The first confirmed cholera death in the Haitian capital is fuelling concerns about the dangers of a major outbreak in Port-au-Prince.
Health officials are reporting that more cases are emerging in the slums and makeshift camps around the crowded city.
Aid groups are patrolling the crumbled streets and camps of Port-au-Prince, warning locals to wash their hands because of the disease.
The overall death toll stands at almost 600, but the deaths have been traced to rural communities living near the Artibonite River and its tributaries.
But health authorities have confirmed the first death from cholera in a slum in Port-au-Prince.
Many other suspected cases are being treated, with people complaining of vomiting and diarrhoea.
“If they don’t receive health care, appropriate health care, you can die in four to six hours,” aid worker Dr Anany Prospero said.
It is estimated 1,000 new patients have shown up at clinics and hospitals around the impoverished country and health officials say 9,000 Haitians have caught the waterborne disease.
Australian Matt Cochrane, who works for the International Red Cross in Port-au-Prince, says five cholera treatment clinics are operating in the capital but that number will be boosted to 10.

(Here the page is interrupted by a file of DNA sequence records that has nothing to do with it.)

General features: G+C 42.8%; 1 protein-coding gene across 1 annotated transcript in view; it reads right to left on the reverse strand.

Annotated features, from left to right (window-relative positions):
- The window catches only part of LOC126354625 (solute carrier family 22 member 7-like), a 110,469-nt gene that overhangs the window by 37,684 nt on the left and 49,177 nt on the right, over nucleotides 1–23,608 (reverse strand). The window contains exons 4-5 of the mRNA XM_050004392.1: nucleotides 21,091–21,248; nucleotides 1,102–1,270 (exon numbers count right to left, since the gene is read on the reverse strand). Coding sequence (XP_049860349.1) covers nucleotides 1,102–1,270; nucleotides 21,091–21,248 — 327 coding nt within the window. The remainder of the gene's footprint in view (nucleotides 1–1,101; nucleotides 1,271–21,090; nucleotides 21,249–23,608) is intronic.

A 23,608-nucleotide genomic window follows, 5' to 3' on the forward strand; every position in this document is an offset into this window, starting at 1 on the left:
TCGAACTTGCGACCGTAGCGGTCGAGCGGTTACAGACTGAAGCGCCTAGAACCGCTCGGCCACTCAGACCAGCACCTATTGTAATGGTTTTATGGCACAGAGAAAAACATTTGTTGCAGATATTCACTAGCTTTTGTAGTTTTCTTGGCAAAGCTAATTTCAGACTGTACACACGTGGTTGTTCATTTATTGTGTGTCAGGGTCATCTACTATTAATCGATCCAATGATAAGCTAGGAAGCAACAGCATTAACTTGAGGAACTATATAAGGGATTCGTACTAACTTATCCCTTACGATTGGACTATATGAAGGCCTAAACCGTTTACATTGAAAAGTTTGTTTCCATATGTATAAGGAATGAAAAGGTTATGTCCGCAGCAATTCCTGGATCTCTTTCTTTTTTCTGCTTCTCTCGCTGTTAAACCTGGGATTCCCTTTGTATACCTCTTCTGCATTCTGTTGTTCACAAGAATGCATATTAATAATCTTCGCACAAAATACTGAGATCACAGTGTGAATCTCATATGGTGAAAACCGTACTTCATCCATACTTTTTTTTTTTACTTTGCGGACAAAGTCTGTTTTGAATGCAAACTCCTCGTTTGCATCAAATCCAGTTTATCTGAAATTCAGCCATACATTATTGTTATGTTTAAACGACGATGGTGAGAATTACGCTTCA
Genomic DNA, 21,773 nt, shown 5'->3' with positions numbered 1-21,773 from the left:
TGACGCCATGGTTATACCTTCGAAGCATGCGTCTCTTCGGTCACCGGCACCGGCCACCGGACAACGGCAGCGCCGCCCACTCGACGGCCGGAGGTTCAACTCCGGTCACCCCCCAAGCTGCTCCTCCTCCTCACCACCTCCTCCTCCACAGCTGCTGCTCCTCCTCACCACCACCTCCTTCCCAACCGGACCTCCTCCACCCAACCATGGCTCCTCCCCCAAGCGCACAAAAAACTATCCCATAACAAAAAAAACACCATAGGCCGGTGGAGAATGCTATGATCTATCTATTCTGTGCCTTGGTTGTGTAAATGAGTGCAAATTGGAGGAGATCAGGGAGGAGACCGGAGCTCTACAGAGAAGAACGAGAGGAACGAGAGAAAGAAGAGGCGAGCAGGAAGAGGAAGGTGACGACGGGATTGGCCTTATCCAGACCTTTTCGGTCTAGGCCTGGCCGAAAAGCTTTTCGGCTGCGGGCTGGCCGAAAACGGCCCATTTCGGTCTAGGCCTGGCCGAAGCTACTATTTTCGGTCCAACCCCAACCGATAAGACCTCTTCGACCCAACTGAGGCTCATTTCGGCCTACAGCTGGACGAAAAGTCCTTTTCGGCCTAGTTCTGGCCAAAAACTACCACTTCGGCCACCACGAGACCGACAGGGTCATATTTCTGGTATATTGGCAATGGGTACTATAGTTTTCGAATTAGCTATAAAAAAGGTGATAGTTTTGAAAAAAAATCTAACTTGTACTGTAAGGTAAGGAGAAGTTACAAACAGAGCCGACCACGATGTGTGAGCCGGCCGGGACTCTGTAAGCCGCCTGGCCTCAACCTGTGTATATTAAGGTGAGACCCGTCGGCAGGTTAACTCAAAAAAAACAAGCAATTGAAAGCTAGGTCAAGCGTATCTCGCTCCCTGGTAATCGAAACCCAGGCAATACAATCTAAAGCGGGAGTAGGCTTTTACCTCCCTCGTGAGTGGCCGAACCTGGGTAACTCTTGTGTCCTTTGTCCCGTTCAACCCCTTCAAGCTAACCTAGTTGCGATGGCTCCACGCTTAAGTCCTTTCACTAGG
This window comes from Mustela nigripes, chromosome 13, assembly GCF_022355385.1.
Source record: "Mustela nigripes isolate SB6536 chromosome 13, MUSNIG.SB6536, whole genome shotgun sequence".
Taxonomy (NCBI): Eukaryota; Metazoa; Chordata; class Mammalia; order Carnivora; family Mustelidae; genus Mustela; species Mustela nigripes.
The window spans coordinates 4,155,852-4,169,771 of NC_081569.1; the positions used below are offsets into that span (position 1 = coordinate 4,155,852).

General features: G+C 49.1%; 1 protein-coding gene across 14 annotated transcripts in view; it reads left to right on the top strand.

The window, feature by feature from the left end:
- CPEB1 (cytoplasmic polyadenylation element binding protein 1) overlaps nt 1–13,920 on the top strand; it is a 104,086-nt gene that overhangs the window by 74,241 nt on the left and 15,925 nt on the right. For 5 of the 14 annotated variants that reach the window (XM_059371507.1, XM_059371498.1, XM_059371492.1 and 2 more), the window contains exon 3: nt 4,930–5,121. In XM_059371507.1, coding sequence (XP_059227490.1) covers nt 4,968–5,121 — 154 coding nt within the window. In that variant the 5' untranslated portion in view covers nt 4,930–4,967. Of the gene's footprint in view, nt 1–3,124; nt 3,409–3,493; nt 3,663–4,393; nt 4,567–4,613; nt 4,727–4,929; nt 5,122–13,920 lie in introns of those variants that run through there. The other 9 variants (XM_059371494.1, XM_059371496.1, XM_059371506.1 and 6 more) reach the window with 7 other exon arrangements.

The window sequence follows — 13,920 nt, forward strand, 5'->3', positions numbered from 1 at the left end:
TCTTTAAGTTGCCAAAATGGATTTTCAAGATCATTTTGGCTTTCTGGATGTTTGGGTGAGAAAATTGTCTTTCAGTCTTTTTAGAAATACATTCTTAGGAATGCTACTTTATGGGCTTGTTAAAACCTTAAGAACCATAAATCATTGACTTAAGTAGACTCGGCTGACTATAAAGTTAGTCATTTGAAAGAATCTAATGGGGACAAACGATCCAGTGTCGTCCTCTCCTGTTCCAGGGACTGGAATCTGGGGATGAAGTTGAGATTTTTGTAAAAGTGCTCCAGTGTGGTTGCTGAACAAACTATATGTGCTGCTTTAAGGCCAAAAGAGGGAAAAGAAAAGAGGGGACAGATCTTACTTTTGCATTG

“It needs to be bolstered and particularly if this report this morning suggests the beginning of a massive increase in cases, it needs to be bolstered quite quickly,” he said.
“We know we’ll be able to set up a full cholera treatment centre within a few days once we have the green light from authorities and other organisations.
“Organisations like Medecins Sans Frontieres (MSF) have already been treating thousands of people and are looking to bolster their capacity as well.”
Aid groups are also distributing cholera prevention kits with soap, chlorine and water purification tablets.
US state department spokesman PJ Crowley says while more Haitians will die from the treatable disease, the country has sufficient resources.
“Through a combination of the improved surveillance, the pre-positioned stocks that are on hand in Haiti, Haiti is well positioned to contain the outbreak,” he said.
Mr Cochrane says it is important to isolate those suffering from the disease and he warns against complacency.
“This illness can kill so quickly and so brutally and spread so rapidly,” he said.
“So all efforts to contain this, to raise awareness among affected populations, to ensure people have access to clean water and basic sanitation and to ensure people who get sick can receive the simple treatment they need – that has to be the priority of everyone here.
“If we’re not doing that then what are we doing here?”
With painfully slow progress on reconstruction and frustration levels rising, the director of Haiti’s health ministry says containing the cholera outbreak is a matter of national security.